Looking back at bond performance
The annual Credit Suisse Global Investment yearbook was released last week. This report tracks the performance of 19 markets with data compiled going back from 1900 to the end of 2010. The report computes a 19 country world equity and world bond index in a common currency.
Over the 111 years the real return on the world index was 5,5% per year for equities and 1,6% per year for bonds. On a cumulative basis this additional 3,9% over an extended period makes a big difference.
We all know the long term story for equities – i.e. investors who maintain a long enough investment horizon will invariably be rewarded for the additional risk taken on.
But there have also been protracted periods of time where this has not held true and the performance from supposedly lower risk bonds has been on a par with that of global equities.
In fact we are coming out of such a period.
Bonds have been excellent performers over the last decade and indeed from 1980
In the US from 1980 to the end of 2010, the inflation adjusted return from government bonds was an annual 6%. This a far superior return compared to the preceding 80 years where the real return was only 0,2% per annum.
A similar result occurred in the UK where from 1980 to 2010 government bonds produced an annual real return of 6,3%. Over the preceding 80 years UK government bonds had produced an annualised real return of -0,5%.
Therefore in these 2 countries at least government bonds have exceeded investor expectations over the last 30 years, while the performance from equities has generally been disappointing, especially when both these asset classes are adjusted for risk.
Taking all 19 countries into account, over the 111 year period, equities have produced an annual 3,8% superior performance. However over the last 10 years for the most part government bonds have been a better asset class than equities, with equities producing an a -3,2% equity risk premium.
Looking back there are good reasons why government bonds have done well over the last 10 and indeed 30 years. Structurally the US and UK started moving away from big government to smaller government in the late 1970’s to early 1980’s. By starting to squeeze down inflation, boosted with China starting to come on board as a production powerhouse, the environment was created for interest rates to drop from high to low rates. Lenders to government benefited as interest rates fell.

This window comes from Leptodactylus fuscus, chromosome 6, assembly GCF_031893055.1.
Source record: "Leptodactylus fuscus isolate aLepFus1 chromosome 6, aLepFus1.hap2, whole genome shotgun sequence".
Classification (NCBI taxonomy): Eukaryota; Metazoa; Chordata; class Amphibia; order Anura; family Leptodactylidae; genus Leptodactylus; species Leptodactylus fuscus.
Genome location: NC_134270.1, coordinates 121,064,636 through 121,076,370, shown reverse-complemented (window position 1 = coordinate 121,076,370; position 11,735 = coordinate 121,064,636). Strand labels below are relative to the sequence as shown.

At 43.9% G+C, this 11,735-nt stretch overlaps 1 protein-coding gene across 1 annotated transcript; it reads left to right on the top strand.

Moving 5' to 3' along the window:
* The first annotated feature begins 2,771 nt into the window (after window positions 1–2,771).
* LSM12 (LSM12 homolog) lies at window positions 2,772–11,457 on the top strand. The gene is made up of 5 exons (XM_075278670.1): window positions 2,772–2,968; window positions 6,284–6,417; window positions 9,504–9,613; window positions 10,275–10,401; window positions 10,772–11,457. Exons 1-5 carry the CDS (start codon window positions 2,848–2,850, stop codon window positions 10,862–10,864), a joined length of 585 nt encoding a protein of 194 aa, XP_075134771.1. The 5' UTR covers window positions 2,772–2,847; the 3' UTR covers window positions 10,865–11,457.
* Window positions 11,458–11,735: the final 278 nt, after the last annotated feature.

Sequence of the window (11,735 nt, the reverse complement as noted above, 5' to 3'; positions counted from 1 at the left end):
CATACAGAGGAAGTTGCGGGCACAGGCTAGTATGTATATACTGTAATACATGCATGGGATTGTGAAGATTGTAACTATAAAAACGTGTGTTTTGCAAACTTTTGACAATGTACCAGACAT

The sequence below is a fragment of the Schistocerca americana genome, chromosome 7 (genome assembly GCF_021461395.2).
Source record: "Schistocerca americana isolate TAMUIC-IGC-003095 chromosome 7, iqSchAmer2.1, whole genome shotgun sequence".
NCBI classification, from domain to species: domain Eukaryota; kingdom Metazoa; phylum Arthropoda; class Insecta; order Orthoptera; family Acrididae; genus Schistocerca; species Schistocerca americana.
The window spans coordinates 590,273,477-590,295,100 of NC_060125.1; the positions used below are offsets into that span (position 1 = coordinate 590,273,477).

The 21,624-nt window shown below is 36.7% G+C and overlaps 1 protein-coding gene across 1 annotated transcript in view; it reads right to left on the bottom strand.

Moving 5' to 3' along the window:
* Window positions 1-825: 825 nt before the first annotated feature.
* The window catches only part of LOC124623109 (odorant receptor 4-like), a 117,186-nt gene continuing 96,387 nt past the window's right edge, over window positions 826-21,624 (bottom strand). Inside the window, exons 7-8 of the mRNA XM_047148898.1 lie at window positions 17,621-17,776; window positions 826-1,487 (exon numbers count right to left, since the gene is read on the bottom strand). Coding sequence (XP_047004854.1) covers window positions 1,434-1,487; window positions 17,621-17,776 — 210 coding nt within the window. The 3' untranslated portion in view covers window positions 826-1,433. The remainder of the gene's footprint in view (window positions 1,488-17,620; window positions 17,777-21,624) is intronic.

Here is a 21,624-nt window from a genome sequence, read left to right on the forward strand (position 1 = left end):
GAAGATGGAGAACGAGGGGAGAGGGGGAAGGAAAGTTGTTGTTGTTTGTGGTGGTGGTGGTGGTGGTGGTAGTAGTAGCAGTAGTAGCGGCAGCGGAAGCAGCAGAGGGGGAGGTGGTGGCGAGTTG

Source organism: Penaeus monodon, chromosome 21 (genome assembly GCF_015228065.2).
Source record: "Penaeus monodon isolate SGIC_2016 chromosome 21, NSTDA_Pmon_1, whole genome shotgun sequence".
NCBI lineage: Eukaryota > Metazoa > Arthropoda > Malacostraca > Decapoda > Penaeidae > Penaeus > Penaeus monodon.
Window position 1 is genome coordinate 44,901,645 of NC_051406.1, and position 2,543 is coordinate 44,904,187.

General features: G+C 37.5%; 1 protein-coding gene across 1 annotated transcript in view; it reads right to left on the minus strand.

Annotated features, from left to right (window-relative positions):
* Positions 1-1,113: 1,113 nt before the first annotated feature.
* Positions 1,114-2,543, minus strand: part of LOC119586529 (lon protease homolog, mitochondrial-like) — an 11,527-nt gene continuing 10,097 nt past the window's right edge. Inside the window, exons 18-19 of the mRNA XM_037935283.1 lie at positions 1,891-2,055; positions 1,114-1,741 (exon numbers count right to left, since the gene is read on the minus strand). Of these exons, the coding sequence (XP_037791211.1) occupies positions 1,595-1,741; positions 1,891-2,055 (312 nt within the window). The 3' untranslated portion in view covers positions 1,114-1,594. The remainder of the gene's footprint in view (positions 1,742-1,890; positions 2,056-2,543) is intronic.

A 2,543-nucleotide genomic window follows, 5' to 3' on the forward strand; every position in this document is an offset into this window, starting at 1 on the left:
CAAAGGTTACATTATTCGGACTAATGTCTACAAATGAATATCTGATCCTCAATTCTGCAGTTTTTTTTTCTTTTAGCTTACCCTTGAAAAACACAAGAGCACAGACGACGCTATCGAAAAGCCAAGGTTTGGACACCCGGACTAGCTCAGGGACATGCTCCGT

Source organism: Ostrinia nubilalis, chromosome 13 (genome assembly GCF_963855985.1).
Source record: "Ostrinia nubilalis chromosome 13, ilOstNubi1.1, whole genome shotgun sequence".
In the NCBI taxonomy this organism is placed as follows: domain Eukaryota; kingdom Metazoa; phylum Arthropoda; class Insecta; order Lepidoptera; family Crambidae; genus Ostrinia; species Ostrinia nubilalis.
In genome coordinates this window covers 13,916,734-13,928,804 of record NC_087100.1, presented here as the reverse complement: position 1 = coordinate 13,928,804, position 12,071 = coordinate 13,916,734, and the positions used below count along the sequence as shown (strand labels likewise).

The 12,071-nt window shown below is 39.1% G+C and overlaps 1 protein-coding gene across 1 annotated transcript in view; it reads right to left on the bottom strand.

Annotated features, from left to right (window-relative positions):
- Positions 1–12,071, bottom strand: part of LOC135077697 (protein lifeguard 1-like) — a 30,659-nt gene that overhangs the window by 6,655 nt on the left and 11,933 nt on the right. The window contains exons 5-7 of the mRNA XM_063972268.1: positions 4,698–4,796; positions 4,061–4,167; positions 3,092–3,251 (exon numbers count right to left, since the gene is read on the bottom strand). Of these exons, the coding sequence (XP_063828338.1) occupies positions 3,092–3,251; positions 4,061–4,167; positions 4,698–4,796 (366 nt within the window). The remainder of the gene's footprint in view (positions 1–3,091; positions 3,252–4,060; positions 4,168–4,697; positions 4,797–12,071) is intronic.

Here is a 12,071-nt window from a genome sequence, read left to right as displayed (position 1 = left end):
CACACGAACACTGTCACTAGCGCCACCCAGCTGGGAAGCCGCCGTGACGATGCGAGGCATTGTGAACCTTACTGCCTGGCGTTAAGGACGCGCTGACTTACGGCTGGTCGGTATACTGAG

There are periods when bonds can be very risky in real terms.
Looking back in time at the cumulative percentage decline in real terms for an investment in US equities and US bonds, gives an indication of just how risky bonds can be.
The chart below reflects that after the 1929 stock market crash, shares (in blue) fell to a low in July 1932, which in real terms was 79% below the September 1929 peak.
This was extreme. But look at bonds in red, where the major decline started in December 1940 declining some 67% in real terms to 1981. The UK had a similar experience where bonds slid from 1946 to 1974 – losing 73% of their value.
Should investors be wary of bond performance
As with all investment asset classes the returns are not experienced in a linear fashion. This also holds true for bonds where there have been extremes in real return performances.
We have generally come through an extended “golden era” period for bond performance – see the chart below.
The danger now is that investors look back over the last 10 years and even up to 30 years and extrapolate the superior bond performance into their projections. Given the much higher base, lower value, it is highly unlikely that these same returns will be repeated again over the next 10 years.
Source: Credit SuisseMon, 07 Mar 2011
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